Tag Archives: Highlight

Game of Thrones is Coming to IMAX

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For some reason that I am sure HBO thought was warranted, the network has announced that the popular series will be heading to IMAX theaters later this month. Sort of.  Theaters will show the final two episodes of season four and an exclusive trailer for season five.

This is the first time in history that a television show will be shown like this in IMAX. If you choose to experience it, you can relive the Battle of Castle Black as well as the Emmy-nominated season four finale, “The Children.”

Greg Foster, senior executive vice president of IMAX Corp says,

“The scope and production quality of the show is quite remarkable, which will be highlighted even further in select IMAX locations—allowing fans, as never before, to become a part of author George R. R. Martin’s world that [showrunners] David Benioff and D. B. Weiss created for HBO. It has the action, storyline and epic nature that our fans seek in IMAX and we’re thrilled to team with HBO and our longtime partners at Warner Brothers to offer audiences a chance to experience it in the ultimate theater setting joined by other fans of the series.”

The IMAX showings will run in 150 theaters for one week beginning Jan. 23. We currently have no premiere date for season five of “Game of Thrones” but typically it has premiered either the last week of March or the first week of April.

AMC Officially Orders Preacher Pilot

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It has been in the works for months, but AMC has officially announced that they have ordered the pilot episode to the television adaption of “Preacher!” The adaptation is coming from This Is The End writers/directors Seth Rogen and Evan Goldberg.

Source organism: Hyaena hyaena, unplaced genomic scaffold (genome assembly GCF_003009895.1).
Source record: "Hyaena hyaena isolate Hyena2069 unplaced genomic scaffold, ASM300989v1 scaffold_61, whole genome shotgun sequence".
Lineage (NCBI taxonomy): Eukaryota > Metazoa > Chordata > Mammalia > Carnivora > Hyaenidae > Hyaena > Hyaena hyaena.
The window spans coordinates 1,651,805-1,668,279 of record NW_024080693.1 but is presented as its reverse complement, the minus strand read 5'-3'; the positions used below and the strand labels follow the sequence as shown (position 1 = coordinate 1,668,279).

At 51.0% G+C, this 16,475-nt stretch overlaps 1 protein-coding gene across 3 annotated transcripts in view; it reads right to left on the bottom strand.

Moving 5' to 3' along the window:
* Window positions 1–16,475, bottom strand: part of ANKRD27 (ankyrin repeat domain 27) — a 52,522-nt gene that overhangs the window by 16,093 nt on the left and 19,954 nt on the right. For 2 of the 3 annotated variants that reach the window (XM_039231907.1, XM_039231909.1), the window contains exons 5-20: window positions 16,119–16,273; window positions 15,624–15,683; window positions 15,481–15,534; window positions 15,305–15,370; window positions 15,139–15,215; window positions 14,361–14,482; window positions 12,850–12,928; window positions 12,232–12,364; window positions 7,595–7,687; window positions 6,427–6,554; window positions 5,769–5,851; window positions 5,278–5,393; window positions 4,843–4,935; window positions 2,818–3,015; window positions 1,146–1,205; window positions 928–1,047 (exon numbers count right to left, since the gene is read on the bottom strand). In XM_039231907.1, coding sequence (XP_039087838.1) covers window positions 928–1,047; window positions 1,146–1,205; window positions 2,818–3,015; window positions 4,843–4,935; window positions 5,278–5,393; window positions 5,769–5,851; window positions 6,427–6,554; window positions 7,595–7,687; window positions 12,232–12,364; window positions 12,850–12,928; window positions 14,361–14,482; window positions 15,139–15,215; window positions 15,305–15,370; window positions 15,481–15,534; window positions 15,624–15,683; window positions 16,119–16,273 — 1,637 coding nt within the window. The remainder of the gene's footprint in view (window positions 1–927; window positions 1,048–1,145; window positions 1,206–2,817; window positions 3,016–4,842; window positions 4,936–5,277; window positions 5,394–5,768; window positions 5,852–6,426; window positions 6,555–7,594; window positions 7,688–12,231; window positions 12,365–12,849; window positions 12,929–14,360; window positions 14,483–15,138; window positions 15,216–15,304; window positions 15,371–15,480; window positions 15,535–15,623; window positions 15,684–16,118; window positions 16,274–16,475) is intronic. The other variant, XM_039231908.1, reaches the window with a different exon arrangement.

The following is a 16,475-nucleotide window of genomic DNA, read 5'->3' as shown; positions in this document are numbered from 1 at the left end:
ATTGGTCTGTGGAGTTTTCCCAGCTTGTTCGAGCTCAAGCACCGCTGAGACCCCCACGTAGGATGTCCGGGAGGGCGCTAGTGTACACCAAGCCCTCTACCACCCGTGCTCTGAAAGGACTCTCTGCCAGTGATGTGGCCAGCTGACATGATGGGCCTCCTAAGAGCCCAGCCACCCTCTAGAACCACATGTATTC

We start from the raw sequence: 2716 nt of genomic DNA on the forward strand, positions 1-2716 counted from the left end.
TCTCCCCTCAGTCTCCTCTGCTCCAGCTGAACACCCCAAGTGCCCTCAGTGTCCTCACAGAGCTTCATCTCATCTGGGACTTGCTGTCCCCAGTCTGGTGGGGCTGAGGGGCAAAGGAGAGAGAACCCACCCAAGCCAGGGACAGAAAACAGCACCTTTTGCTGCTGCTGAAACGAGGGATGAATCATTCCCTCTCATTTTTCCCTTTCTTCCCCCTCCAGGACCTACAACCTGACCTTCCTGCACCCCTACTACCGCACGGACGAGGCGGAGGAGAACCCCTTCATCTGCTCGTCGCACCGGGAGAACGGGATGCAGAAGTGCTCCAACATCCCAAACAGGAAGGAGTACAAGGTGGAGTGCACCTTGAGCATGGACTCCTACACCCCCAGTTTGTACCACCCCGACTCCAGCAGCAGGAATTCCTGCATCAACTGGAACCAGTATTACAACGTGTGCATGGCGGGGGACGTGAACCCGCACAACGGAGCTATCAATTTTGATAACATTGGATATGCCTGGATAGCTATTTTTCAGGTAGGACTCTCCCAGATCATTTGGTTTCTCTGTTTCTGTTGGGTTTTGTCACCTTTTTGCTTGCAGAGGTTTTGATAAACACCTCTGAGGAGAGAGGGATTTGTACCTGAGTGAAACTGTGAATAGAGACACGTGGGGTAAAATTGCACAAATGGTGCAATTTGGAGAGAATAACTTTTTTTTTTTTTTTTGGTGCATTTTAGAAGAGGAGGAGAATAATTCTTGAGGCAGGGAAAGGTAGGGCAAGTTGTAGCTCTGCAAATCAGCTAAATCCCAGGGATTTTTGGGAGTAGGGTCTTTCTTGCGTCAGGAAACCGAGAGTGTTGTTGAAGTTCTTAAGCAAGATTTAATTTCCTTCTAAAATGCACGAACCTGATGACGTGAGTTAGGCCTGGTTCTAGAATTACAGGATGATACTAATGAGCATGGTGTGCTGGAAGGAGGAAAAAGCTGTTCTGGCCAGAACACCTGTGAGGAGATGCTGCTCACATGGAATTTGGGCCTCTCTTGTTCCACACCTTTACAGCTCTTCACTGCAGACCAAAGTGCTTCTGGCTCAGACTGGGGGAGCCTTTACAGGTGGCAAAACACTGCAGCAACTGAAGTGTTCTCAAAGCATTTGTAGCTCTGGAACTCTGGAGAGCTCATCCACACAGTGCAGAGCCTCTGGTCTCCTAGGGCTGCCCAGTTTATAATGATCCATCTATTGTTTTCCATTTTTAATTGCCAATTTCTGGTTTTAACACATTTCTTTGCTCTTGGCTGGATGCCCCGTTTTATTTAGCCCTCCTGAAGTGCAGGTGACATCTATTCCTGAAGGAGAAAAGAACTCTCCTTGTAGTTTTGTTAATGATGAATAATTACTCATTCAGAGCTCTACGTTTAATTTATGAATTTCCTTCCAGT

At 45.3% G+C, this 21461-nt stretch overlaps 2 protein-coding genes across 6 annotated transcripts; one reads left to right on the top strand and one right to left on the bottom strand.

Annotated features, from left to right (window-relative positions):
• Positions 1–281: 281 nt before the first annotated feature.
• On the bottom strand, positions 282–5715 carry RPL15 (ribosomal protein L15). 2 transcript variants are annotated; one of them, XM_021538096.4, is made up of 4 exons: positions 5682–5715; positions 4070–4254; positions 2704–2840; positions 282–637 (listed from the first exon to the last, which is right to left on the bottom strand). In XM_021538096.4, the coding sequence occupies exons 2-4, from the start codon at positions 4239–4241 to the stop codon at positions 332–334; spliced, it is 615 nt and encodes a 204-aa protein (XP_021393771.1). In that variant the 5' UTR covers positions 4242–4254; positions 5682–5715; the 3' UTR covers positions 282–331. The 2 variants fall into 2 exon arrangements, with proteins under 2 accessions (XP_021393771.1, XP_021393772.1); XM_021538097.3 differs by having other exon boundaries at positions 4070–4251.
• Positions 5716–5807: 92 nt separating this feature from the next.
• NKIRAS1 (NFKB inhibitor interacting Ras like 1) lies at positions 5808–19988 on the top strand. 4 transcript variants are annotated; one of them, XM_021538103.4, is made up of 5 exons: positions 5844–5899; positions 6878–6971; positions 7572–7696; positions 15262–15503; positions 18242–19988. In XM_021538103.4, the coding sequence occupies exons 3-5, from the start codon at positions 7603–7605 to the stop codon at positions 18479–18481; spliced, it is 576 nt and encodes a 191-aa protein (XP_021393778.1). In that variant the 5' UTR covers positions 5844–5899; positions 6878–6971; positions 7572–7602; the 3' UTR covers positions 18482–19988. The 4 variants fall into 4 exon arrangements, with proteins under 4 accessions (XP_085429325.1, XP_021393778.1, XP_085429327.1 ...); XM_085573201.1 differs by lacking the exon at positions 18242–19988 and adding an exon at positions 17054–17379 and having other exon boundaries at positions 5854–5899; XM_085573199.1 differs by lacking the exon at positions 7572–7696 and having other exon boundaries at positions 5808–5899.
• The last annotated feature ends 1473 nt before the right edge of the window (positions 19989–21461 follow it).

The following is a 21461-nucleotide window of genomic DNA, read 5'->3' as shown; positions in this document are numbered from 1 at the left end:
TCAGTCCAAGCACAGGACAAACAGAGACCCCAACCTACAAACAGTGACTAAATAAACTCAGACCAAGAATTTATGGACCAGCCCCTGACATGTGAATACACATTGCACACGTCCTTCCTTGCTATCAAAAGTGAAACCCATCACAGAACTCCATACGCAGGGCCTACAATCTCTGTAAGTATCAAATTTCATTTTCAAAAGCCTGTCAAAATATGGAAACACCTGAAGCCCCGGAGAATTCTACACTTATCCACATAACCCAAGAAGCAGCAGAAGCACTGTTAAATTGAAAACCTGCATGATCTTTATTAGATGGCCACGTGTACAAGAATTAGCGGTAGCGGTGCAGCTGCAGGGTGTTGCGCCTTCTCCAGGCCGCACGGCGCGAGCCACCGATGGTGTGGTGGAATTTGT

“Preacher” was released in the 90’s by Garth Ennis and Steve Dillon. It follows a conflicted preacher named Jesse Custer in a small Texas town who becomes accidentally possessed by a supernatural force, which makes Custer a powerful being driven by a strong sense of right and wrong. Along with his ex-girlfriend and a cantankerous Irish vampire, he embarks on a journey to find God and discover his new powers.

The series was developed for TV by Rogen and Goldberg, who will direct the pilot, and Sam Catlin of Breaking Bad, who penned the script for the pilot and will serve as a showrunner.

In a statement, Rogen and Goldberg said that “Preacher has been our favorite comic since it first came out. Garth Ennis is one of our idols and it’s an incredible honor to be working on this. We promise we won’t make too many dick jokes and ruin it.”

AMC rep said in a statement,

“Every once in a while you find a project where all the elements line up beautifully. With Preacher, it starts with a bold, compelling, and thought-provoking comic book series from Garth Ennis and Steve Dillon and a whole lot of fans who already know Jesse Custer, Cassidy and Tulip. Add to that the passionate and talented Seth Rogen, Evan Goldberg and Sam Catlin, an incredible producing team in Neal Moritz, the Original Film team and our good friends at Sony Pictures Television, and we have everything we need to be VERY excited to move forward on Preacher.” Consider us officially excited!

There is no word yet on who they are eyeing to star in the series.

Maze Runner Sequel Announced For 2015

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The big screen adaptation of The Maze Runner finally released in theaters and it has already been green lit for a sequel that will release as soon as September 2015. The news was announced by 20th Century Fox via Twitter with the first piece of concept art for the film which you can see above.

The film is set in a post-apocalyptic world and follows the story of Thomas (played by Dylan O’Brien), a young man who wakes up to find himself in a community of kids welcoming him to the “Glade” – a large expanse of land completely surrounded by a concrete maze.

The now-franchise is based on the young adult book series of the same name written by James Dashner. The sequel film, titled The Maze Runner: Scorch Trials will release next year on September 18. Wes Ball will also direct the sequel.